When he saw that Daniel stuck to his gun, “If this man has issues, he should go before a court and present his case,” Daniel reiterated. Then the inspector showed him the petition the accused had submitted against him.

According to the petition, which Daniel said he saw briefly, he had been accused of rape, a threat to life, extortion of millions of naira. He was also accused of causing the cleric depression. Unfazed by the petition, Daniel suggested they take it to a legal court, but they refused. 

They seized his documents, docked him and held him behind the counter* from 12 pm to 6:30 pm. At 6:30 pm, they collected all his valuables and he was thrown inside a cell alongside his source. He requested for his phone to make a phone call but it was declined. Seeing his grim situation, hours later,  he faked an asthma attack and was allowed to get out of the cell to request his inhaler. Instead, he texted his then editor, Paul Dada and some lawyers for help. Luckily, they were able to pull some strings, the DPP intervened and they were immediately released around 11 pm that night.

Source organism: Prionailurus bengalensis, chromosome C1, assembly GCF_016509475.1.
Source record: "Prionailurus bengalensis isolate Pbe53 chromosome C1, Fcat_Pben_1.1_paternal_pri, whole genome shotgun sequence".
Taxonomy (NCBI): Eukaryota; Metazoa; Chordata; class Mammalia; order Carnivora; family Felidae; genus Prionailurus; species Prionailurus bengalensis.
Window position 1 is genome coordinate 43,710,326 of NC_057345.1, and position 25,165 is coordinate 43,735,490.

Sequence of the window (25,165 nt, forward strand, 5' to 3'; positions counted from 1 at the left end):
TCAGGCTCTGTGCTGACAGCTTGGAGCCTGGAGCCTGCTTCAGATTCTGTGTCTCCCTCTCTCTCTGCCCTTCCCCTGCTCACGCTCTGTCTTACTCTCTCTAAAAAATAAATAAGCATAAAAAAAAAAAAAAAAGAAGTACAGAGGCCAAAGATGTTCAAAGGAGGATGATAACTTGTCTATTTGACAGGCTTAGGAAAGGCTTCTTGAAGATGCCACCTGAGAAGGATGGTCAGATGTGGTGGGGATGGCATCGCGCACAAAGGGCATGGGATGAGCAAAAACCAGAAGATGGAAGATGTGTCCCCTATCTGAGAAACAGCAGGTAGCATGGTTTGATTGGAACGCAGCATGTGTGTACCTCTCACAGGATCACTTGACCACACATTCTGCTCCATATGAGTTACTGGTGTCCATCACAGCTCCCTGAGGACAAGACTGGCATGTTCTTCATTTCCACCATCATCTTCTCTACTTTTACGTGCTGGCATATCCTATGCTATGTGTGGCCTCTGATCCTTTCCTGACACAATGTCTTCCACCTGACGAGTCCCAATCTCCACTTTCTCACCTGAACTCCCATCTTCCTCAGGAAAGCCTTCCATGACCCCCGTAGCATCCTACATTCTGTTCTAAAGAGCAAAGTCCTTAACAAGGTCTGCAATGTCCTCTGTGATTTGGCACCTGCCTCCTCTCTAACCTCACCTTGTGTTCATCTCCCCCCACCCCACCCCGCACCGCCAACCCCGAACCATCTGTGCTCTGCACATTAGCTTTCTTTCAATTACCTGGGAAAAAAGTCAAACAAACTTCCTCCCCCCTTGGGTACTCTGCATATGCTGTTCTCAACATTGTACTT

They were instructed to come the following day because they were going to a court, instead, it became the court of the police – the policemen had offered to resolve the matter for them with the accused around.

When he got there, it confirmed his suspicion that the entire ordeal was a result of a collision between the accused and the police. “When I got there, the accused showed up with his lawyer, he was distributing packs of chin chin. It was then I realised there was foul play. Because it didn’t make sense before why the police were pushing a civil matter like it was criminal,” Daniel said.